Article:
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Old 04-12-2010, 04:01 PM   #11
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I would still give the upside down thing a shot. The kids get a kick out of it ( and so did i). If you use a pole to suspend the upside down tomato basket, you can grow pole beans up the pole, therefore, not a total loss
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Old 05-27-2010, 05:03 PM   #12
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I haven't tried that method. If it will work, then I will do it also. Please update us on the
progress of your plants. :)
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Old 05-27-2010, 05:58 PM   #13
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i did the topsy turvy thing l didn't get many tomatoes. i planted two kinds of tomatoes. and planted several others in very large pots. they were just about even in production. i remember the days when my dad has so many tomatoes, my mom canned a lot of them for use in winter.

once i had a tomato grow in some sludge we hauled in for the yard. delicious and very big. guess if it survived the human that ate it, it was really hardy.
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Old 05-27-2010, 07:59 PM   #14
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Shortly after I started this thread, I was very disheartened to see that I had a small amount of seedlings. So few I could count them on my hands. :(

Being curious I checked out my tomato seeds and I discovered they had not even budged from their little seeds. I dug them out and put a very very small amount of dirt over the non-growers and guess what...at last count I have 179 tomato starts. That's one-seven-nine.

The first ones are almost big enough to pot! I have basil growing and my poppy flowers are sprouting too although still small. It has been so cold and rainey here that we don't get much sun but I am greatly pleased with the progress. :) I have compost all ready to use in the dirt!

I planted zuccini since then and strawberries. Unfortunately, my large not-smart dog licked out some of the seeds and ate the dirt. So I am not sure how many strawberry plants I will be getting at this point. But I will have plenny tomatoes!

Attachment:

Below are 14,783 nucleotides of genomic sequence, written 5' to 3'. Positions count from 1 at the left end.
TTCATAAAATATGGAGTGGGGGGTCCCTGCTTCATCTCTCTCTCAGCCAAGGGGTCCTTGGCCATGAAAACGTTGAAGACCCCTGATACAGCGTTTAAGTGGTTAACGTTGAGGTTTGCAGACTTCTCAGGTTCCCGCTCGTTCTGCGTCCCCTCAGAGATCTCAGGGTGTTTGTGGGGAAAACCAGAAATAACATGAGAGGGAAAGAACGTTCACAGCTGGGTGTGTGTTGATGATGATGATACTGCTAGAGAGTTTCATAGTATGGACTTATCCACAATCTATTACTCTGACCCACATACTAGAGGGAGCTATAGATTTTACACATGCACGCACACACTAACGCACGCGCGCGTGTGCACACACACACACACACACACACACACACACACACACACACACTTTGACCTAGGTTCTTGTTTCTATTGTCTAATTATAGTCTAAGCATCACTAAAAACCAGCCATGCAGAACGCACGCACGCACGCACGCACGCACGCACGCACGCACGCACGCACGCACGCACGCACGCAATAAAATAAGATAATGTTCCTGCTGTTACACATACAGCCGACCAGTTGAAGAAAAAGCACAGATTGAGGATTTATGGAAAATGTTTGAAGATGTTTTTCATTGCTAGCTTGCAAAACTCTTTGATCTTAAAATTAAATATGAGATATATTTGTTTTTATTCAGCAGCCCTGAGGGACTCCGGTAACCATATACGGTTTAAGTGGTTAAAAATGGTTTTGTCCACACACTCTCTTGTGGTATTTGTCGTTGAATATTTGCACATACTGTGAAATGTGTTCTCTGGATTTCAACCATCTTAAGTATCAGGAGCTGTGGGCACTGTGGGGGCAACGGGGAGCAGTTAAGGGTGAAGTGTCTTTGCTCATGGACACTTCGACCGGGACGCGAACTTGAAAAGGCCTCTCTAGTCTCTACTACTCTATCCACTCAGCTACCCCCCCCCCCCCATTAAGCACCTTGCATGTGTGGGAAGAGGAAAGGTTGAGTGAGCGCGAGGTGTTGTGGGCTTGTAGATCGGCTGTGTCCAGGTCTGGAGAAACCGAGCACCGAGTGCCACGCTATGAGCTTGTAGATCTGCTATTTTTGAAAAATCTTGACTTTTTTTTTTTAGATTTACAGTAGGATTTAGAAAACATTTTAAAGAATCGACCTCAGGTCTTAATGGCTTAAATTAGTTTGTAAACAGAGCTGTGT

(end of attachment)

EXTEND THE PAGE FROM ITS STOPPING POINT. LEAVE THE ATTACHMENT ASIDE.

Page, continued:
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Old 05-27-2010, 09:23 PM   #15
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One thing about seed-saving .... peppers. I learned the interesting way that peppers cross-polinate very, very easily! One year we had two different kinds of peppers, in containers, on opposite sides of the (very large) veranda. One was an upright yellow, somewhat hot pepper we called the papal peppers (a friend had picked the peppers from a terrace in the Vatican and gave us one, we saved and planted the seeds). The other was a cayenne; that is to say downward hanging, long red.. We only saved the papal pepper seeds (the cayenne were readily available) and in the subsequent years we harvested weird variations of peppers from different plants (only using seeds from the papal peppers). You can actually create your own varieties of peppers by doing this. An interesting lesson for kids!
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Old 05-27-2010, 10:13 PM   #16
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Quote:
Originally Posted by larry_stewart View Post
I save my tomato seeds by drying them on a paper towel ( similar to the paper plate method above). The seeds will dry and stick to the paper towel. I dont even attempt to remove them. The following year I just tear off the piece of paper towel with the seed on it and plant it. I still have seeds from a tomato i grew 10 years ago. It was the best tomato ive ever eaten. I label and date the paper towels.
great idea!!!! And a great thread with a lot of help!
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Old 05-28-2010, 02:30 AM   #17
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@shannon: it is indeed a very informative thread! :D I agree with you on that.
I haven't thought of saving some seeds. I guess I should start saving some in the future! :D
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Old 05-28-2010, 06:44 AM   #18
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Quote:
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One thing about seed-saving .... peppers. I learned the interesting way that peppers cross-polinate very, very easily! One year we had two different kinds of peppers, in containers, on opposite sides of the (very large) veranda. One was an upright yellow, somewhat hot pepper we called the papal peppers (a friend had picked the peppers from a terrace in the Vatican and gave us one, we saved and planted the seeds). The other was a cayenne; that is to say downward hanging, long red.. We only saved the papal pepper seeds (the cayenne were readily available) and in the subsequent years we harvested weird variations of peppers from different plants (only using seeds from the papal peppers). You can actually create your own varieties of peppers by doing this. An interesting lesson for kids!
Many peppers start out as hybrids (as are many seeds these days), so their seeds will produce plants that are the same as the original AND that are like their parents. Add is cross polination and the varities are endless.
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